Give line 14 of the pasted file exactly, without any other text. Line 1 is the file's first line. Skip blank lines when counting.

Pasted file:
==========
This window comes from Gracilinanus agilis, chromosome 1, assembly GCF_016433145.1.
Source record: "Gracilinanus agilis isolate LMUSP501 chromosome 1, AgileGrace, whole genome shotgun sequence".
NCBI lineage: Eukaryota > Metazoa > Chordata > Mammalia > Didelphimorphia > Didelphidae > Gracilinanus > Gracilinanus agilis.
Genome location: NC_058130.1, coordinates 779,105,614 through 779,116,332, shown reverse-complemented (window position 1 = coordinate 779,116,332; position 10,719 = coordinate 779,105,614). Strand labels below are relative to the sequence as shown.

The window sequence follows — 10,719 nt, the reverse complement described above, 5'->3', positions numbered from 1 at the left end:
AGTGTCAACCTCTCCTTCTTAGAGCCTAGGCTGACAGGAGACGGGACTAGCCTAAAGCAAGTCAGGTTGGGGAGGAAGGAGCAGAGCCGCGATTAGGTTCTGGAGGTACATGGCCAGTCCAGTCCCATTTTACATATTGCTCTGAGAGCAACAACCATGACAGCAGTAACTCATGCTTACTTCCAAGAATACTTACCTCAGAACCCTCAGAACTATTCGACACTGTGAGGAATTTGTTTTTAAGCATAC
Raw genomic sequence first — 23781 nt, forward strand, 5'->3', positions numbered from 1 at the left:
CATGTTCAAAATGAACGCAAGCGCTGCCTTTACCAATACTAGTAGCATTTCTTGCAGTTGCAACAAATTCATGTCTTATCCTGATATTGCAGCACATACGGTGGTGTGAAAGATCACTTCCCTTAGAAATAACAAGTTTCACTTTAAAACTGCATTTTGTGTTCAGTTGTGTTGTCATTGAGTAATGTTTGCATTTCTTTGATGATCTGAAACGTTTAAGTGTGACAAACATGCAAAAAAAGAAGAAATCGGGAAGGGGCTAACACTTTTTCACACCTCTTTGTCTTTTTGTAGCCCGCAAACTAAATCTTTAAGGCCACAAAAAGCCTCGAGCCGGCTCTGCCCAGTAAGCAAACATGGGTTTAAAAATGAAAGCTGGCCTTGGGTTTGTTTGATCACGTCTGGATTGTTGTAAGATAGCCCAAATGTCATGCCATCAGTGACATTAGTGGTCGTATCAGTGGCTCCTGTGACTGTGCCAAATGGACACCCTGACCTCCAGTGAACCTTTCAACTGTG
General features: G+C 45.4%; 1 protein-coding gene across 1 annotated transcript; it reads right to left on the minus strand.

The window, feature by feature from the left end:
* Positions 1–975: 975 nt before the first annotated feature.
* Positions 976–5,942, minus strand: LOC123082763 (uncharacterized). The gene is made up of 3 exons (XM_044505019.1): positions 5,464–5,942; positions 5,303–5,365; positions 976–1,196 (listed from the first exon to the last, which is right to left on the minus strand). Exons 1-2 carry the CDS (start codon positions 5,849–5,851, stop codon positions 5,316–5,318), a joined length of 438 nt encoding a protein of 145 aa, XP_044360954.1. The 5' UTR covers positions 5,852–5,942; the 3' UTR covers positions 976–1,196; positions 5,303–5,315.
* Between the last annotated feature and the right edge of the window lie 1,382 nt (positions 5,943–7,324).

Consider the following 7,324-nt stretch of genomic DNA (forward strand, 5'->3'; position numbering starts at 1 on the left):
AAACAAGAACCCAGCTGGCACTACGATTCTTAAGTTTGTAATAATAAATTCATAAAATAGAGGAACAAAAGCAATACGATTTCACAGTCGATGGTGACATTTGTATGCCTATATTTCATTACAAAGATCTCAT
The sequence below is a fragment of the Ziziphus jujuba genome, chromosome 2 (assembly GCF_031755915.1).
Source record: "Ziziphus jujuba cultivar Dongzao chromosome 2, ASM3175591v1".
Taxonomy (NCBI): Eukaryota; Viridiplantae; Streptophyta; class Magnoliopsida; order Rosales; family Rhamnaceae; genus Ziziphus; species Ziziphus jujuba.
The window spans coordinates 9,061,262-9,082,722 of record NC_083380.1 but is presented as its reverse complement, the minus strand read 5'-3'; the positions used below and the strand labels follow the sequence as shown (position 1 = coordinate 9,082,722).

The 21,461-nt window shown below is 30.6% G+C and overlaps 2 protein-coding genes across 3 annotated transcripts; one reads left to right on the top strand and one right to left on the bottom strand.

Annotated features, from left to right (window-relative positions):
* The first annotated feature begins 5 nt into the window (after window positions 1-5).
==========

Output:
Consider the following 7,324-nt stretch of genomic DNA (forward strand, 5'->3'; position numbering starts at 1 on the left):